A new law in California will raise the minimum wage for fast food workers to $20 per hour next year, making it the highest guaranteed base salary in the industry. California’s Democratic Governor, Gavin Newsom, signed the law, acknowledging that fast food workers are often the primary earners for their low-income households. Newsom emphasized that these jobs are not just for teenagers, but instead are often the main source of income for many workers. This law reflects the power and influence of labor unions in California, who have been working to improve wages and working conditions for fast food workers through organizing efforts. In exchange for higher pay, labor unions have dropped their attempt to hold fast food corporations liable for the actions of their independent franchise operators in California.
The new minimum wage for fast food workers will apply to restaurants with at least 60 locations nationwide, with an exception for restaurants that make and sell their own bread. Currently, California’s fast food workers earn an average of $16.60 per hour, which is below the California Poverty Measure for a family of four. The new $20 minimum wage is just the starting point, as the law includes provisions for annual increases based on the U.S. Consumer Price Index. While fast food workers celebrate this victory, the focus now shifts to another group of low-wage workers waiting for their own minimum wage increase, specifically health care workers. However, it is uncertain whether Governor Newsom will sign the raise for health care workers due to complications with the state’s Medicaid program, which is the main source of revenue for many hospitals.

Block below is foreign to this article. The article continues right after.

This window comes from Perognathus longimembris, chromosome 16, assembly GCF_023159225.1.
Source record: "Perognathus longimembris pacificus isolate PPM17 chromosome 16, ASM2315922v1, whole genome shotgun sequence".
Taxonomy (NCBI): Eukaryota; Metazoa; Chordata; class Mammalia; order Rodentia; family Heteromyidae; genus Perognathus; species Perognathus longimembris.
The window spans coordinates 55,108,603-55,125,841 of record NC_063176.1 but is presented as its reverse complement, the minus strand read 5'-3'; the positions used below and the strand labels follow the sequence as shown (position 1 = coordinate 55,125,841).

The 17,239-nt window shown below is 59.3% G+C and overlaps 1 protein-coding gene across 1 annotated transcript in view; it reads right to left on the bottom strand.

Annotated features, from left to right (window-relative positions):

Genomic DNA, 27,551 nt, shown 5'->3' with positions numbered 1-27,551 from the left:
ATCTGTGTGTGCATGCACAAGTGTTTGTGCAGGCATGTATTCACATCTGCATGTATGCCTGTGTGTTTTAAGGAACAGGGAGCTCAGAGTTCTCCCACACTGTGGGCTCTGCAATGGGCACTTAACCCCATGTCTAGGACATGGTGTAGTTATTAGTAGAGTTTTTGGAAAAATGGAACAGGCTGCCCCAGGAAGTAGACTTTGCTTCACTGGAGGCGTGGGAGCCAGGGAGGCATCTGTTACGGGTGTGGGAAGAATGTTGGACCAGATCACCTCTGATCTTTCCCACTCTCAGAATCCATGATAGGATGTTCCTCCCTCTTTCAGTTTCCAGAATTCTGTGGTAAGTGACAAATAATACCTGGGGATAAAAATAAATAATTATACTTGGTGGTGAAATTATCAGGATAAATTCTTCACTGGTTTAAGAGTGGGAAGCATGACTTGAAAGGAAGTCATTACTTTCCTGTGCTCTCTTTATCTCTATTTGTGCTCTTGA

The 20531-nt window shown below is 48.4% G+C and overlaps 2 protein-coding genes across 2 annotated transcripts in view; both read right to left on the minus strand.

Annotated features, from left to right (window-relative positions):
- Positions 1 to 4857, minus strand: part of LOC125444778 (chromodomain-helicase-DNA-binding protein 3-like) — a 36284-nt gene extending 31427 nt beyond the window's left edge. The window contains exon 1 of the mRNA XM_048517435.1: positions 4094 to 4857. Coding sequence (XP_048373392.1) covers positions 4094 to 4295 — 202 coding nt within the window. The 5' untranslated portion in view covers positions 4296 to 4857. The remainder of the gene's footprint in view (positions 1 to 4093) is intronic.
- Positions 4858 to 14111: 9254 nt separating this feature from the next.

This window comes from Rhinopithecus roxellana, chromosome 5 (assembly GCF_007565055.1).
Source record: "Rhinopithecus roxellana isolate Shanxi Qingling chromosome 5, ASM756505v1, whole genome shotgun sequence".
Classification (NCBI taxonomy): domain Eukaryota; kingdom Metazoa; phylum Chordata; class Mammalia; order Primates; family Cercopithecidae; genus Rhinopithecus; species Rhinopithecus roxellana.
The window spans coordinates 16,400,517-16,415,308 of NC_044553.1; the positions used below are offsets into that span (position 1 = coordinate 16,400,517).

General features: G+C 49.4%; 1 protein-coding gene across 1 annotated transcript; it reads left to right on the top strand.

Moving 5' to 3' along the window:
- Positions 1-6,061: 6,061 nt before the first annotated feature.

Supporters of the wage increase argue that the state’s costs will be offset by a reduction in the number of people relying on publicly funded assistance programs. Overall, this law reflects a significant step forward in improving wages and working conditions for fast food workers in California, thanks to the efforts of labor unions and the acknowledgment of their contributions by the state’s Democratic leaders.